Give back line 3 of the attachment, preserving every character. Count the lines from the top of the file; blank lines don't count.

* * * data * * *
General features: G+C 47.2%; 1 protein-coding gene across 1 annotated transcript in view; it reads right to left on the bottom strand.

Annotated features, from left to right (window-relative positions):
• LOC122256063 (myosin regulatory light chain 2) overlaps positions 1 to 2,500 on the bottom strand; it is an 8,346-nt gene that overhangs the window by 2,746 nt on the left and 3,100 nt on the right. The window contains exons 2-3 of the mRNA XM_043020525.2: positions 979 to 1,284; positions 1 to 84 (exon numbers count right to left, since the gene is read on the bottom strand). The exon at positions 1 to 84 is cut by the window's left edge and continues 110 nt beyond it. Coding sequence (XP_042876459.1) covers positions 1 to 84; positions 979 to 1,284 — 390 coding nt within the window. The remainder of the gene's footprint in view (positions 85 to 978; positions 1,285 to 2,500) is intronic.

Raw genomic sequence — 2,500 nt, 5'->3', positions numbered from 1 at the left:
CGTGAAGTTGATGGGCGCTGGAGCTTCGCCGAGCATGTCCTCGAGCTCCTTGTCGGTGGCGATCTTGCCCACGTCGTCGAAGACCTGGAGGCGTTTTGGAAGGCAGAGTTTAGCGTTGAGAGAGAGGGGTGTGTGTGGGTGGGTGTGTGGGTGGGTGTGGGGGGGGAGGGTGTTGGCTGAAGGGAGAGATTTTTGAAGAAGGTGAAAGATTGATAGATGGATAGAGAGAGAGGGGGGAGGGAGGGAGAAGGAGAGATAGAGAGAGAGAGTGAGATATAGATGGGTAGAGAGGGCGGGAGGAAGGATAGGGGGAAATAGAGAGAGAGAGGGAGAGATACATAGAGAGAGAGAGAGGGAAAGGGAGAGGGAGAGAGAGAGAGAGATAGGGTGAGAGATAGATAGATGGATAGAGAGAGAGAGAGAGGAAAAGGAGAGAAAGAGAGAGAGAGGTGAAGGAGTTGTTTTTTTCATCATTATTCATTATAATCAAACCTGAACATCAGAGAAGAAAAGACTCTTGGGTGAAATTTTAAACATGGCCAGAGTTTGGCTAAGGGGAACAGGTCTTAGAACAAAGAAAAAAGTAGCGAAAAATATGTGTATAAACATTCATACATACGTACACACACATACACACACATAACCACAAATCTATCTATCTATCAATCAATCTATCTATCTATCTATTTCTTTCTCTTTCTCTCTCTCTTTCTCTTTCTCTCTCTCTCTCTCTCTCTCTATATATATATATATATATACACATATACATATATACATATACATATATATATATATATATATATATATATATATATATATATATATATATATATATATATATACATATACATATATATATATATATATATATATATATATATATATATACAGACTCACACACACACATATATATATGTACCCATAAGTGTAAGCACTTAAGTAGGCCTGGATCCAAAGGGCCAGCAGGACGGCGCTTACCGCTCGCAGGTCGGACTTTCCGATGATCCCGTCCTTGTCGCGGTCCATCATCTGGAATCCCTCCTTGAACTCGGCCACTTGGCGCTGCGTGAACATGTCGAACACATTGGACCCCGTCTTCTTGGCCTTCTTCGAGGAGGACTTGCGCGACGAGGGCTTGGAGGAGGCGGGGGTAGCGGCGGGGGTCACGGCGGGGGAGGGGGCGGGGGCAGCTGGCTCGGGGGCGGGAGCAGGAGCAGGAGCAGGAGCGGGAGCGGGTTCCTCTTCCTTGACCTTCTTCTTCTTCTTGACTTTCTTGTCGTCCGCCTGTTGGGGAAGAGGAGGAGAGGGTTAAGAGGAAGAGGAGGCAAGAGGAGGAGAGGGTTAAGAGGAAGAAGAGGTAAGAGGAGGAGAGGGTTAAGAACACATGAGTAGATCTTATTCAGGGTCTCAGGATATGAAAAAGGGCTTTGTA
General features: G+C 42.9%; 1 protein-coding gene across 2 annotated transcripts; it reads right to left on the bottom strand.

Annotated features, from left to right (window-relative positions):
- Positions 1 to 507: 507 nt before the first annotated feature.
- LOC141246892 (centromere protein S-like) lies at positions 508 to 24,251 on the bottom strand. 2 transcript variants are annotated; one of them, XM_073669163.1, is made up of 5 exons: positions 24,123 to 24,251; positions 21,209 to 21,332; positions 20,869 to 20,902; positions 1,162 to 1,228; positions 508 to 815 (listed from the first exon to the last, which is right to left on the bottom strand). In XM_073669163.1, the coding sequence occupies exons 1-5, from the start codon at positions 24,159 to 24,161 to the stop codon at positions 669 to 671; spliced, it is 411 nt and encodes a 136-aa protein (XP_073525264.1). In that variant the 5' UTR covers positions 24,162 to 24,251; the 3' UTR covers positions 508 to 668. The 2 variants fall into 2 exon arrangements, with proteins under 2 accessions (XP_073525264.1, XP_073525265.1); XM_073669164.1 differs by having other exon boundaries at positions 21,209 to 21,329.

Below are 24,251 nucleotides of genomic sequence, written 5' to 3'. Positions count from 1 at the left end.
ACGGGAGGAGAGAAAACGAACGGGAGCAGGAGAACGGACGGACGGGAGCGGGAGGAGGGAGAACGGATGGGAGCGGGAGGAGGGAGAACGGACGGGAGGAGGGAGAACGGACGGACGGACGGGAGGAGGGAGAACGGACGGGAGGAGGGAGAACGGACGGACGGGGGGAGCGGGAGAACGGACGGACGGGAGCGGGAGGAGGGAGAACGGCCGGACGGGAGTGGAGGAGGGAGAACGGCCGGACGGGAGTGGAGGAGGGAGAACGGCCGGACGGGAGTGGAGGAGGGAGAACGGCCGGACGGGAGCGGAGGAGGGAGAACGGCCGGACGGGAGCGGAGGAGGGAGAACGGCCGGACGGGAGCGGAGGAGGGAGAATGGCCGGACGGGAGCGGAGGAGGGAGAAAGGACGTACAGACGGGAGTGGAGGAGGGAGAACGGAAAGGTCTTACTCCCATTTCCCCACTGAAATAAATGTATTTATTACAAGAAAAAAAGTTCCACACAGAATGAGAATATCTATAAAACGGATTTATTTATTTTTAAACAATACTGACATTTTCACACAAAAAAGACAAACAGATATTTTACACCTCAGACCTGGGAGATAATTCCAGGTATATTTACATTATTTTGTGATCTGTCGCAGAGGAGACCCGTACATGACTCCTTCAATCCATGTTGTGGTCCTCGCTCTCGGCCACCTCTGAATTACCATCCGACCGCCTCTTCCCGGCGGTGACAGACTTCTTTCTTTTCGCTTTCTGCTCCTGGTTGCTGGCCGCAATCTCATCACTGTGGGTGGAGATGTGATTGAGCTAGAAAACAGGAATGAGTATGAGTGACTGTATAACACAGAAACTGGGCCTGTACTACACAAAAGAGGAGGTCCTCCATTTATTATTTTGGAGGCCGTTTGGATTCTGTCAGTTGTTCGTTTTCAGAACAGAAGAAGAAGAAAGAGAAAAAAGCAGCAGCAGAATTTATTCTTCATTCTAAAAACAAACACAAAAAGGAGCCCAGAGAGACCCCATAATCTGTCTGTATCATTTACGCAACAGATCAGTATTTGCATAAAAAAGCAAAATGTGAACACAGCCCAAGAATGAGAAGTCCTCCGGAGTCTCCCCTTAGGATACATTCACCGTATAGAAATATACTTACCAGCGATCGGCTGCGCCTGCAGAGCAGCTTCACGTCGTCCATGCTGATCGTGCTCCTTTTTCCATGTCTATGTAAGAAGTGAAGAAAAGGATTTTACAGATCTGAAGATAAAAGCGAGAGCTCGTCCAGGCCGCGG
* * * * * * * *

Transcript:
• LOC122256063 (myosin regulatory light chain 2) overlaps positions 1 to 2,500 on the bottom strand; it is an 8,346-nt gene that overhangs the window by 2,746 nt on the left and 3,100 nt on the right. The window contains exons 2-3 of the mRNA XM_043020525.2: positions 979 to 1,284; positions 1 to 84 (exon numbers count right to left, since the gene is read on the bottom strand). The exon at positions 1 to 84 is cut by the window's left edge and continues 110 nt beyond it. Coding sequence (XP_042876459.1) covers positions 1 to 84; positions 979 to 1,284 — 390 coding nt within the window. The remainder of the gene's footprint in view (positions 85 to 978; positions 1,285 to 2,500) is intronic.